//Humbly complaining thereof unto yo:r Loppe yo:r dayly Orato:rs George Cock and John Fenn of the Citty of London Merchants that whereas yo:r Orato:rs & James Temple late of London aforesaid Merchant since deceased beinge entered into ptnershippe//

//together after a cargoe of Merchandizes & goods to bee sent to the coaste of Guyny in the yeare of our Lord God one thousand six hundred sixty seaven did hire & take to ffreight of one John Letten and Thomas Hobard of London Mchants for a voyage to y:e coast of Guyny//

//the good shipp called the William of London and thereupon a certaine Indenture of Charterparty bearinge date the first day of November in the said yeare of our Lord one thousand six hundred and sixty seaven was made betweene the said John Letten//

//and Thomas Hobart by the names of John Letten of London March:t partowner & Thomas Hobart Master of the good shipp or vessell named the William of London of the one parte & yo:r Orato:rs George Cock & the said James Temple of the other parte//

//whereby the said Thomas Hobard (sic) by and with the consent of the said Owner testified by his beinge party to the said Indenture did lett to ffreight the said shipp unto yo:r rato:r George Cock and the said James Temple for the terme of twelve months//

//certaine and for eighteene monthes att the Longest accountinge Kalendary monthes to commence from the said shippe falling downe to Gravesend in the sixth day of December then next ensueinge att and under the rate of one hundred & thirty//

//pounds of Lawfull money of England for A moneth for the said voyage to Guyny hee the said Thomas Hobard did thereby covenant with yo:r Orato:r George Cock & the said James Temple that y:e said shippe before her departure from Gravesend aforesaid should be//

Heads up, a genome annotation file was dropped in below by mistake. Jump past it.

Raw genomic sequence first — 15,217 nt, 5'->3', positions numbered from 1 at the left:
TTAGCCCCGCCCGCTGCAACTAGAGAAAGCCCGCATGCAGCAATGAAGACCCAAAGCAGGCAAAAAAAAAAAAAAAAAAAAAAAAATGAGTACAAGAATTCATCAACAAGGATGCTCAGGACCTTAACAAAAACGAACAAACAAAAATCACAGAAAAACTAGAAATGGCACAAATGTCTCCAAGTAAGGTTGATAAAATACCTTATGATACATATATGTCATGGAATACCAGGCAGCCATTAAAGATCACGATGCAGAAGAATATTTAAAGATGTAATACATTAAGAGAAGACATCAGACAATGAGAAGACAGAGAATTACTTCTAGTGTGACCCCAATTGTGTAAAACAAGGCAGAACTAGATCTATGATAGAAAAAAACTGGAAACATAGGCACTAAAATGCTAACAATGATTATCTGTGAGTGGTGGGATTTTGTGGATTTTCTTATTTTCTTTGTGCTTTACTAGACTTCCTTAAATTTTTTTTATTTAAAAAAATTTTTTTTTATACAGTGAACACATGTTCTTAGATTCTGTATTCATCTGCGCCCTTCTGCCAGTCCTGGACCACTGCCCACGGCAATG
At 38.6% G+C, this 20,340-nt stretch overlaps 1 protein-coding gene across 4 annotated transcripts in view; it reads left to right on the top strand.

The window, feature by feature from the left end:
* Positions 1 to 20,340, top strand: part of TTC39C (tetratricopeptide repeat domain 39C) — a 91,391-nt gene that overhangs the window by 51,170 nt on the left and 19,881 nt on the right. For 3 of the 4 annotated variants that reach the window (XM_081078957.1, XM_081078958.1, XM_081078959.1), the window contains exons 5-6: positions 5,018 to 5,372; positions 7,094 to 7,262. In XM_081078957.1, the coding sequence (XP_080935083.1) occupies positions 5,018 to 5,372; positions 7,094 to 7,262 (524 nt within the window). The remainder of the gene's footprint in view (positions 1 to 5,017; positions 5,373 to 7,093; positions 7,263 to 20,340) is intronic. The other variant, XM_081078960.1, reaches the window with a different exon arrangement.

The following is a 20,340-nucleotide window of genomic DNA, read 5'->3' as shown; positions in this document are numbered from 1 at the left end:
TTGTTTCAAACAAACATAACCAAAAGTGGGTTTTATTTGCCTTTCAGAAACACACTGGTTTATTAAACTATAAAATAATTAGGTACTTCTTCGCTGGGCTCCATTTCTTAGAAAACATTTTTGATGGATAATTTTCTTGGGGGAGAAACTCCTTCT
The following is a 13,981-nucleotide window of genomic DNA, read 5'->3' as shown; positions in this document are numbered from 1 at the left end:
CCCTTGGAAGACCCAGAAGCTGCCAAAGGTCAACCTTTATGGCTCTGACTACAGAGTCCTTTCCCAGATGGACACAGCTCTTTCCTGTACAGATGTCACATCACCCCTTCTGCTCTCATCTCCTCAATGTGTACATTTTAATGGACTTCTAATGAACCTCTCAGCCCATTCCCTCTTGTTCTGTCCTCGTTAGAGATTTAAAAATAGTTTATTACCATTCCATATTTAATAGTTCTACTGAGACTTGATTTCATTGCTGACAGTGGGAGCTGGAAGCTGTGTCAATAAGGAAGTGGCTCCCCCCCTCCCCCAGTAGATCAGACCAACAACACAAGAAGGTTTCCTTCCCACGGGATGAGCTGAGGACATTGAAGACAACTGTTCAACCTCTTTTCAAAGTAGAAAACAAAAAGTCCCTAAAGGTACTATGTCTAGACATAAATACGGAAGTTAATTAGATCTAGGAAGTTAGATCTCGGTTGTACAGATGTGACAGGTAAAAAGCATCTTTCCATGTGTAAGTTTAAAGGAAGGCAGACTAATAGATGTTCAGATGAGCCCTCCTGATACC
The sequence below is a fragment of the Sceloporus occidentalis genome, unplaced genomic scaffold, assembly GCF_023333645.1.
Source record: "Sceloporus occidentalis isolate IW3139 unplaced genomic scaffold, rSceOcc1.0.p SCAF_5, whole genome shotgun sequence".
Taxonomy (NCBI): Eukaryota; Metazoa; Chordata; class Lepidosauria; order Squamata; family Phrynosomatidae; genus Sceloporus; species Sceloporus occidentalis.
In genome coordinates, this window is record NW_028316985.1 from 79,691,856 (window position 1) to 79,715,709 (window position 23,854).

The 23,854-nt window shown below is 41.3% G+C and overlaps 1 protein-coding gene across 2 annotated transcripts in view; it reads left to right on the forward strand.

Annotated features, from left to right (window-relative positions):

//strong and substantiall, And well and sufficiently stored victualled ffitted and equipped with all Tackle Apparrell Provision ffurniture & Amuniccon Needfull and necessary for such a voyage, And yo:r Orato:r George Cock and the said James Temple did hereby//

//covenant to pay unto the said John Letten and Thomas Hobard for the ffreight and hire of the said shipp for the voyage after & accordinge to the Rate of the said one Hundred and thirty pounds by the moneth for every moneth and for all such time whatever//

//accountinge calendar moneths as shall bee elapsed and rune out att the tyme of the said shipp beinge discharged from the said voyage beinge discharged from her said voyage to bee accounted from the time of her enteringe into pay as aforesaid, And that the payment of y:e said ffreight should bee//

//to the said owners & master in manner followinge that is to say one hundred and thirty pounds beinge the money agreed to be paid for one Moneths ffreight should bee paid att the sealinge of the said Charter Party and the rest and the residue of the said ffreight after//

//the said shippe should bee returned to the sasid Port of London and should bee fully discharged of her Homeward bound ladinge one moyety thereof within ffoureteene dayes after the said shippes said Returne unto y:e Port of London and the residue thereof//